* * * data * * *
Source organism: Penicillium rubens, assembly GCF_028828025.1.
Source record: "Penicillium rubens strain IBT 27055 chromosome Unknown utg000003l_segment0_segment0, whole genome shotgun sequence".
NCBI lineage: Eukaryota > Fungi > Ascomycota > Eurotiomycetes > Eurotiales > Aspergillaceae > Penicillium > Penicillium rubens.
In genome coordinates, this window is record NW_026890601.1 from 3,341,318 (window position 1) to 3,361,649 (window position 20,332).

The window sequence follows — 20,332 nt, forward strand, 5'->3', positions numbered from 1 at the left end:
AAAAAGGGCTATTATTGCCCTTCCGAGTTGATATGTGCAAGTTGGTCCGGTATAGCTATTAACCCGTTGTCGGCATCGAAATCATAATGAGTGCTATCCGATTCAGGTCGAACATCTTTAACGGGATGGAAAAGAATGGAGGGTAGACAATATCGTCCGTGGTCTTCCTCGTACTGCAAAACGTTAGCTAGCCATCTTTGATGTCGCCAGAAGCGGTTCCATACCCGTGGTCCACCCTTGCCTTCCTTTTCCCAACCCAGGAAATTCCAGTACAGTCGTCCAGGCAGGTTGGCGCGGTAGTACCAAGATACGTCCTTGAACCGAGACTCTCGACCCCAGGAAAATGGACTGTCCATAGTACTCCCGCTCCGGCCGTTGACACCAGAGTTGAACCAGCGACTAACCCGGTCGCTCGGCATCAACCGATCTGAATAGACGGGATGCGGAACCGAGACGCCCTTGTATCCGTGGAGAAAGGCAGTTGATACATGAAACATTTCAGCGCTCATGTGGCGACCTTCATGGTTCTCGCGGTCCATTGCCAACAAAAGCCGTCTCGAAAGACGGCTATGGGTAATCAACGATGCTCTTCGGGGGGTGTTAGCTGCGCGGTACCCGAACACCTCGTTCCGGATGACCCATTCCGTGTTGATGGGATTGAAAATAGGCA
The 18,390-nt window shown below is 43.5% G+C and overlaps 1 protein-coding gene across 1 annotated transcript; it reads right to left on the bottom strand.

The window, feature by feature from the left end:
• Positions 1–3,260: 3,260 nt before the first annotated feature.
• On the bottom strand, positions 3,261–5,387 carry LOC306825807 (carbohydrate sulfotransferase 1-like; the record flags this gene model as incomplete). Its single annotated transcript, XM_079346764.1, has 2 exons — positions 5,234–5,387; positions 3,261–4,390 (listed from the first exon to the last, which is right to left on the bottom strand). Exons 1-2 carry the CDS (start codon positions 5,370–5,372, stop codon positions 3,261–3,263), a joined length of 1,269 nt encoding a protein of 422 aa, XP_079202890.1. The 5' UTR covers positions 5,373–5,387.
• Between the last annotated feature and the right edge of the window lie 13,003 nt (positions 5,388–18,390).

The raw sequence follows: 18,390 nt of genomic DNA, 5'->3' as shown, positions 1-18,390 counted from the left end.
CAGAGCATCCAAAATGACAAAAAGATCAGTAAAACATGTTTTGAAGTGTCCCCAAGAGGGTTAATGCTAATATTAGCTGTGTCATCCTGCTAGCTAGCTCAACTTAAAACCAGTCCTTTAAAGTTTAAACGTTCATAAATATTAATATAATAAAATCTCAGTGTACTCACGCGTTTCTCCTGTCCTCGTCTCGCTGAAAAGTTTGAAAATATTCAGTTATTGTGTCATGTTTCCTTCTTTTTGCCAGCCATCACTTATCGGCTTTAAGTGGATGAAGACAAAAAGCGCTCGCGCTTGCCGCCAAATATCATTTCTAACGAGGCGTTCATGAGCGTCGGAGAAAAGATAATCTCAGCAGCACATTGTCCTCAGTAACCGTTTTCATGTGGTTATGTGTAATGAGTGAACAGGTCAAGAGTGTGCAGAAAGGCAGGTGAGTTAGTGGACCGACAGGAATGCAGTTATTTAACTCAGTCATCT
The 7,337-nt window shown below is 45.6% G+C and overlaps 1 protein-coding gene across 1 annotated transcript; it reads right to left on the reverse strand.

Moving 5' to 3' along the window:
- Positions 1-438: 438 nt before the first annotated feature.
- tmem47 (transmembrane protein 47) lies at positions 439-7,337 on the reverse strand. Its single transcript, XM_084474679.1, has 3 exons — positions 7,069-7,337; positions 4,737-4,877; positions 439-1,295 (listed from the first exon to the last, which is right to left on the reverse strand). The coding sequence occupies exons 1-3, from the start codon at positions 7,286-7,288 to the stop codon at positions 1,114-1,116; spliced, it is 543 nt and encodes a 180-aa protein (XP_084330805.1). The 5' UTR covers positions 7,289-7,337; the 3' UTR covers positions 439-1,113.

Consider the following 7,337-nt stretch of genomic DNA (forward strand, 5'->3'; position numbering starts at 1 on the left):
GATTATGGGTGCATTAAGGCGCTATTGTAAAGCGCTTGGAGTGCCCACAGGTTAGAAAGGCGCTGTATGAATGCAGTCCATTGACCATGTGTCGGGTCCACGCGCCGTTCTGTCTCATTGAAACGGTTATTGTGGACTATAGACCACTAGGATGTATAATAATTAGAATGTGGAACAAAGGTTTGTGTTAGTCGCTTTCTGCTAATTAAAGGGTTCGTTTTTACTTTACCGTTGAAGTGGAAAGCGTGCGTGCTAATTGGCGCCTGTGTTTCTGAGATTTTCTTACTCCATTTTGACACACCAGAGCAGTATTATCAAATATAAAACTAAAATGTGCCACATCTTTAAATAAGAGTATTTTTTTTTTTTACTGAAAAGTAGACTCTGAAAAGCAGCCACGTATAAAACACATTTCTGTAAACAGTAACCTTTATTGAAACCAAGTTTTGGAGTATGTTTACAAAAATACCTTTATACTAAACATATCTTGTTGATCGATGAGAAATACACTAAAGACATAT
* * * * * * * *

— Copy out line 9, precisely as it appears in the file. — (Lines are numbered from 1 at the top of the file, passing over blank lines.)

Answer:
• Positions 1–3,260: 3,260 nt before the first annotated feature.